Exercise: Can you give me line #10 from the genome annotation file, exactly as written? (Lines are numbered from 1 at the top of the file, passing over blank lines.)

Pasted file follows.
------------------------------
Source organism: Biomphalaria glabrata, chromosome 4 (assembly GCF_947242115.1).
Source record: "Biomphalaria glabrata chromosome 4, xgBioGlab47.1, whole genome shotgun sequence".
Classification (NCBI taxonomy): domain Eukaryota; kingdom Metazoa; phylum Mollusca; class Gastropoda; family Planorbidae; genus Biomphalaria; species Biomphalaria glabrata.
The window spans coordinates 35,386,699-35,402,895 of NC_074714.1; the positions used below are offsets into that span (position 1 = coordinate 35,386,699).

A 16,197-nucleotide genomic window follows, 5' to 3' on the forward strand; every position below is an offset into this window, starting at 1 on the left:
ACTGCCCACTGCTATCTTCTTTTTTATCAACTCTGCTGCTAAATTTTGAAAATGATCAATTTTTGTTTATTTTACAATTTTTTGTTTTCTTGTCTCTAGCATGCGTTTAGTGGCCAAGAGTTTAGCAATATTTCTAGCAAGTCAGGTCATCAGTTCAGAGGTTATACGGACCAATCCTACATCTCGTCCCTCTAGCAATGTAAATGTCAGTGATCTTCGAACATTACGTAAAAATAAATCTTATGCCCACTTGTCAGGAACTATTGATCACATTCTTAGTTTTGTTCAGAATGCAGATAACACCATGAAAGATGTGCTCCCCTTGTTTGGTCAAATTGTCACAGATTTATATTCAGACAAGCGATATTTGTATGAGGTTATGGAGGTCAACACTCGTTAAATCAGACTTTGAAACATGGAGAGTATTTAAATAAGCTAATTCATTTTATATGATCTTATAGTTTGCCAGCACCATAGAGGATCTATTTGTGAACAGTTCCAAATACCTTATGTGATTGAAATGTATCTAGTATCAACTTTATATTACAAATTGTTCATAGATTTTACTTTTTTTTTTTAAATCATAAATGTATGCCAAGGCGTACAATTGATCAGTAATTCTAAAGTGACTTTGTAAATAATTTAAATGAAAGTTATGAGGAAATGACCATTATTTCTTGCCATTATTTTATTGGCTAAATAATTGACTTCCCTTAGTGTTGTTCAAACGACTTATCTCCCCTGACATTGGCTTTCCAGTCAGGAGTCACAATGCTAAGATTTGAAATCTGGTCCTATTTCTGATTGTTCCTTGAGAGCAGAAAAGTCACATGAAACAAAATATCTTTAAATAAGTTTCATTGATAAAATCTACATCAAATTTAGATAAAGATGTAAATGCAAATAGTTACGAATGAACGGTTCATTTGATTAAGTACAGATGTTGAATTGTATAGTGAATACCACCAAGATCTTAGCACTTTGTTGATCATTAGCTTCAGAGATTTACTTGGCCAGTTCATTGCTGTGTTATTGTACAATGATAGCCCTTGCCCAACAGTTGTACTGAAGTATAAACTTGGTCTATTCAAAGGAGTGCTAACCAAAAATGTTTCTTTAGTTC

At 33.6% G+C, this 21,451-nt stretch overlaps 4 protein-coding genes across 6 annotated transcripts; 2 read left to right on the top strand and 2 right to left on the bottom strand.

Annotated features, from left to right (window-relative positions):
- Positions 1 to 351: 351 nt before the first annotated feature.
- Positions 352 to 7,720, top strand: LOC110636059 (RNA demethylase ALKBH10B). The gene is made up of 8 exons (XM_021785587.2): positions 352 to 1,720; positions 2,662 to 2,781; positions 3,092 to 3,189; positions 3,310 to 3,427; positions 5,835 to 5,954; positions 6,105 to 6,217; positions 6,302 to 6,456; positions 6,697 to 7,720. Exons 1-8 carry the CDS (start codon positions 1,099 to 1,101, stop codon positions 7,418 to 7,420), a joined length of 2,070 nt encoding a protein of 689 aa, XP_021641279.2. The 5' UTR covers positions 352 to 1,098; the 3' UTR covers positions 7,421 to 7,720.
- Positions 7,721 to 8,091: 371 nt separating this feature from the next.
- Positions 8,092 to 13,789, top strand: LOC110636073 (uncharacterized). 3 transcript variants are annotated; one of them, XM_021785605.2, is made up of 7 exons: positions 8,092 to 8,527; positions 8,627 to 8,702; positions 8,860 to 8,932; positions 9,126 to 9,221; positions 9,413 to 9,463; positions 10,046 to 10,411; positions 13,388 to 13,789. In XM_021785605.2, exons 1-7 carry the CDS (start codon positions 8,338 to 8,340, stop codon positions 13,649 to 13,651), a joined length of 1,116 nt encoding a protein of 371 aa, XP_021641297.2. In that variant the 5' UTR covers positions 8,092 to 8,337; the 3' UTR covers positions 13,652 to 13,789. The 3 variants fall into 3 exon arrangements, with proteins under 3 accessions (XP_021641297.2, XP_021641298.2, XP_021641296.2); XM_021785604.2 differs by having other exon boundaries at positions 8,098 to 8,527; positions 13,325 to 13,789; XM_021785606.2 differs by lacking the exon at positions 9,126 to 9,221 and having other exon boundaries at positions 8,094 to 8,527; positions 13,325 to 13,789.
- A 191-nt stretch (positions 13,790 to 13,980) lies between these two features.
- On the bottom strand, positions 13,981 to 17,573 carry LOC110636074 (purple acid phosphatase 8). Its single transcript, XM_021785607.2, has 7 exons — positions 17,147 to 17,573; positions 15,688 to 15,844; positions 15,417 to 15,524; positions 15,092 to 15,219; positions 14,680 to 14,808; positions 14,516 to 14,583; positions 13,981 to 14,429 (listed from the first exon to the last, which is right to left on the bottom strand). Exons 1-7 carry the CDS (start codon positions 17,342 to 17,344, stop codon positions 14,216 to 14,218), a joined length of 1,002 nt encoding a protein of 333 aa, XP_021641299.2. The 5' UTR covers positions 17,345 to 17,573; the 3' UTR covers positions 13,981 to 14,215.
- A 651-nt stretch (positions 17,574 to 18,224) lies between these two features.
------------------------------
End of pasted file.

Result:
- Positions 352 to 7,720, top strand: LOC110636059 (RNA demethylase ALKBH10B). The gene is made up of 8 exons (XM_021785587.2): positions 352 to 1,720; positions 2,662 to 2,781; positions 3,092 to 3,189; positions 3,310 to 3,427; positions 5,835 to 5,954; positions 6,105 to 6,217; positions 6,302 to 6,456; positions 6,697 to 7,720. Exons 1-8 carry the CDS (start codon positions 1,099 to 1,101, stop codon positions 7,418 to 7,420), a joined length of 2,070 nt encoding a protein of 689 aa, XP_021641279.2. The 5' UTR covers positions 352 to 1,098; the 3' UTR covers positions 7,421 to 7,720.